Harlem Shadows: Re-Evaluating Wallace Thurman's the Blacker the Berry

Article excerpt

Wallace Thurman's first novel, The Blacker the Berry, appeared at an extremely productive time for this young turk of the Harlem Renaissance--and in many ways, this novel reflects his complex interrogation of racial, sexual, and cultural identity more completely than any of his other works. Three and a half years after arriving in New York City, he had a banner year in 1929 with the publication of The Blacker the Berry and the Broadway production of the play he co-wrote with William Jourdan Rapp, Harlem: A Melodrama of Negro Life. These two works and other shorter writings of the late 1920s reveal how much the transformational allure of Harlem had fascinated Thurman. Taken in such a context, Blacker is clear testament to the vivacity and variety of this place Thurman calls the "city of surprises."

In several essays on Harlem reprinted in The Collected Writings" of Wallace Thurman, Thurman makes it clear that Harlem is more than a black mecca (an early title for his 1929 play); it is a site of considerable--even revolutionary--social and personal possibilities, a stage for upheavals and transformations of identity that could re-organize and complicate the way the self is perceived and presented. In a 1927 essay, "Harlem: A Vivid Word Picture," Thurman writes:

   Harlem is not to be seen. Or heard, it must be felt. Life there
   is deeper than laughing externalities, bold fronts, and grim
   exteriors. Behind a brownstone front may be a clay brick rear.
   In a sordid tenement may be found a well appointed drawing room.
   Poet and bootlegger live side by side. Musician and pickpocket
   eat in the same radio-entertained dining rooms. Preacher and
   physician, undertaker and dentist, "number" banker and postal
   clerk, Pullman porter and real estate shark are all aristocrats.
   Society seldom knows competition. It occasionally knows notoriety
   or family or achievement or color.
   (Collected 33)

Indeed, Thurman's letters and essays indicate that traditional readings of Blacker--with their emphasis on the autobiographical parallels between Emma Lou Morgan, the protagonist, and Thurman--fail to reflect Thurman's commitment to viewing Harlem critically, a commitment that also informs his attitudes toward definitions of race and other categories of identity. In this light, rather than being a reflection of Thurman's anxiety over his own dark skin, Blacker becomes a text that deliberately interrogates several dimensions of identity in order to explore identity categories as staged in Harlem, the "city of surprises."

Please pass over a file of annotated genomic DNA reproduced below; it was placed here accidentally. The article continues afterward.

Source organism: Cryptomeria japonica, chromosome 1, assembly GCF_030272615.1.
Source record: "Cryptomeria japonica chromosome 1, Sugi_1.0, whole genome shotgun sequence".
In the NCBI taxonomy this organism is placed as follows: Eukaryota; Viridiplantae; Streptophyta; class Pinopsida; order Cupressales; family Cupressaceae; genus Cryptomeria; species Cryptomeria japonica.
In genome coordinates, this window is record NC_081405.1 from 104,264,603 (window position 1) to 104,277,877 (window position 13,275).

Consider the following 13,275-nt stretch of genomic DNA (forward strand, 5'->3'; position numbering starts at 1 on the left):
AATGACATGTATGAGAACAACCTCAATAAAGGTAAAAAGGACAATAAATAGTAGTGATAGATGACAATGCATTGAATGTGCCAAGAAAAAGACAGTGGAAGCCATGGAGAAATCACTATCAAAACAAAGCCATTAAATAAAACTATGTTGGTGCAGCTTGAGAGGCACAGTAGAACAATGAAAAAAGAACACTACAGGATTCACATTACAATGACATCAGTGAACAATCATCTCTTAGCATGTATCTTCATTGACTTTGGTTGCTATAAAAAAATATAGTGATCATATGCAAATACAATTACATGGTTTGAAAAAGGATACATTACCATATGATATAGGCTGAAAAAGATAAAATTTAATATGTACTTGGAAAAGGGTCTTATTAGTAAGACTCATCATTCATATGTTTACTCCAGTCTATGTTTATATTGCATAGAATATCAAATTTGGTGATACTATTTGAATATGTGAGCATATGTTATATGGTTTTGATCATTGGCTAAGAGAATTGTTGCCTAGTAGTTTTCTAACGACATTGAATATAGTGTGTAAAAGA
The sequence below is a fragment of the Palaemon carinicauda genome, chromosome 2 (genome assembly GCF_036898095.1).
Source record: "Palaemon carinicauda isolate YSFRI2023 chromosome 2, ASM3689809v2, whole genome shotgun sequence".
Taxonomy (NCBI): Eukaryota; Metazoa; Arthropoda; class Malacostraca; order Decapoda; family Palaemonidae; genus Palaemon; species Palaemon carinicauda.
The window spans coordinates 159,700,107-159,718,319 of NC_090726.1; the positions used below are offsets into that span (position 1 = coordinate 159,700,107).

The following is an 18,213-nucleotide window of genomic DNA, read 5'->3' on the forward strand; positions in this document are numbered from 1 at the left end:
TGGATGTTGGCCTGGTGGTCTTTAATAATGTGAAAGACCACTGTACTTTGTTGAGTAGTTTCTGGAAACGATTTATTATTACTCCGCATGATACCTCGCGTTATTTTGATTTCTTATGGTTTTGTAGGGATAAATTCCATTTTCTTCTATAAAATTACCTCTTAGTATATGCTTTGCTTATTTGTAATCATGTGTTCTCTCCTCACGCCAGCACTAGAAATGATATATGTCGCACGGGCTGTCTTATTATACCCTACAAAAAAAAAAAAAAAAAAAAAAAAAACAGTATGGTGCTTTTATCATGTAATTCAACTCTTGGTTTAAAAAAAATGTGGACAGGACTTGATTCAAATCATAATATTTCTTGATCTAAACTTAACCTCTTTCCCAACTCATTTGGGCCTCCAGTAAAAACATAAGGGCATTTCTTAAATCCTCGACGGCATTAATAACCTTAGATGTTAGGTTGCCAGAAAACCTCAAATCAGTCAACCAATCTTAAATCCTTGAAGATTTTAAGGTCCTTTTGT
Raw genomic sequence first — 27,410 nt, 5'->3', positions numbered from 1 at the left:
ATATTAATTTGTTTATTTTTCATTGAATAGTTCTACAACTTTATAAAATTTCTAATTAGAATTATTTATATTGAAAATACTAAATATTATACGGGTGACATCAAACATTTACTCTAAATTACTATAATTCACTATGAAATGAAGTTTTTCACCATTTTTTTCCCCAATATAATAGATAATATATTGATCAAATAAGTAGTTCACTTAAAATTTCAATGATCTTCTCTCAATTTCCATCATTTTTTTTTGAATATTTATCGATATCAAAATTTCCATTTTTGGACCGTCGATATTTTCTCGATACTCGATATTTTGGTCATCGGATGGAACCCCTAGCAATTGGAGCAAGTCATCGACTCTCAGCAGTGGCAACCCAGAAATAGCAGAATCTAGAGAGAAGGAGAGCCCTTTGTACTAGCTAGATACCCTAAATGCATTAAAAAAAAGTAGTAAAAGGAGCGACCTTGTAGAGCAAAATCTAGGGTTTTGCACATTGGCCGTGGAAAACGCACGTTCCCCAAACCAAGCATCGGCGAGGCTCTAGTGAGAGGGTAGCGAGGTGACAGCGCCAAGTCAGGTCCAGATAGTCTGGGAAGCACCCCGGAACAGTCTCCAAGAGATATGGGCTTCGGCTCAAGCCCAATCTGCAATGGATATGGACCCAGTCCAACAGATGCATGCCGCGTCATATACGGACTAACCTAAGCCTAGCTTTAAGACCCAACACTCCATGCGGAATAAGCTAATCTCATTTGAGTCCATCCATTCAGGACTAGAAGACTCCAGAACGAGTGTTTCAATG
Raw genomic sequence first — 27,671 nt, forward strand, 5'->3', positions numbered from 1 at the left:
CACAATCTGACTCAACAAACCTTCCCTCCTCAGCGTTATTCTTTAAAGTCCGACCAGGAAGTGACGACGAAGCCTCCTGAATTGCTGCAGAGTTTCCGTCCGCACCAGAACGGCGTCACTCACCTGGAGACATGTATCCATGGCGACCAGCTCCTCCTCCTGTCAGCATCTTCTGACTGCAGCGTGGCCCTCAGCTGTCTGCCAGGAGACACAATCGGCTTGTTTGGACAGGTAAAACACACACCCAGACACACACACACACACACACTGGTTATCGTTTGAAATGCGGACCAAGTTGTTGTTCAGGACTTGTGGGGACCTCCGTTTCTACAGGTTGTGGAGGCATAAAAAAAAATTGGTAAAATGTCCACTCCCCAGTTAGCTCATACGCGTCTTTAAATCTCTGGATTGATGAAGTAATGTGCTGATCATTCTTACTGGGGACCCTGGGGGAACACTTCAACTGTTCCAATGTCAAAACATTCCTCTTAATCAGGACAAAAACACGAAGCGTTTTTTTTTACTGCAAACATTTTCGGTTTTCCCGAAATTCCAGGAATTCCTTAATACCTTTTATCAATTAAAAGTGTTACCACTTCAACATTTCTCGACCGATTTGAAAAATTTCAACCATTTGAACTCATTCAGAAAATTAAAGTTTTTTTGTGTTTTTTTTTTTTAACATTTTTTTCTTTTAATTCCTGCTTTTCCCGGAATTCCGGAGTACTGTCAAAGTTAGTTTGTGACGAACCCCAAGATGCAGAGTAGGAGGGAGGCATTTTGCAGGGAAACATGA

There is currently a renewed interest in Thurman, especially in understanding the leadership role he played among the younger generation of Harlem Renaissance writers and as the black public intellectual who, well before Richard Wright or Ralph Ellison or Toni Morrison, interrogated with wit and vigor the construction of racial identities in the US. Through the 1992 publication of Infants of the Spring with a foreword by Amritjit Singh and the 1996 publication of Blacker the Berry with an introduction by Shirley Haizlipp, Thurman's writings have attracted fresh attention from Harlem Renaissance scholars. Bisexual, highly self-critical, and dismissive of the "current faddistic interest in things Negroid," Thurman is a figure who consciously raised questions about the status of the Renaissance and the "race" it represented ("Stranger" 191). Just as the discussion of the multiple and diverse dimensions of the Harlem Renaissance has expanded, so too has a re-evaluation of Thurman's place in the Harlem Renaissance and in African American letters. Thurman's writings are deeply invested in the interrogation of identity and in the analysis of what Haizlipp terms the "context of how black self-hate, black rage is created and how black self-love, black empowerment can triumph" (14).

Thurman frames his questions concerning identity and self-love by using multiple points of view within the context of Harlem. …